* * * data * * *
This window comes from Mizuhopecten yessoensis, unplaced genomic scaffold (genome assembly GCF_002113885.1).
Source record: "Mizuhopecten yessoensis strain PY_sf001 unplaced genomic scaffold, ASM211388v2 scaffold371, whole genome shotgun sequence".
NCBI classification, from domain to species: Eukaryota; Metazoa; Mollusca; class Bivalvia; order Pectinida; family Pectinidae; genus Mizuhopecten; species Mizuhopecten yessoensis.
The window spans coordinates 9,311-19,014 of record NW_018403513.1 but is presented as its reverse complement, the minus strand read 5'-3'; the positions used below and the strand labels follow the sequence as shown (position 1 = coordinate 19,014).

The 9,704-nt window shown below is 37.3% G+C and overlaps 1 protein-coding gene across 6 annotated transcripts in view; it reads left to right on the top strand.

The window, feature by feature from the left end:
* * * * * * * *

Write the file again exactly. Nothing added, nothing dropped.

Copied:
This window comes from Mizuhopecten yessoensis, unplaced genomic scaffold (genome assembly GCF_002113885.1).
Source record: "Mizuhopecten yessoensis strain PY_sf001 unplaced genomic scaffold, ASM211388v2 scaffold371, whole genome shotgun sequence".
NCBI classification, from domain to species: Eukaryota; Metazoa; Mollusca; class Bivalvia; order Pectinida; family Pectinidae; genus Mizuhopecten; species Mizuhopecten yessoensis.
The window spans coordinates 9,311-19,014 of record NW_018403513.1 but is presented as its reverse complement, the minus strand read 5'-3'; the positions used below and the strand labels follow the sequence as shown (position 1 = coordinate 19,014).

The 9,704-nt window shown below is 37.3% G+C and overlaps 1 protein-coding gene across 6 annotated transcripts in view; it reads left to right on the top strand.

The window, feature by feature from the left end: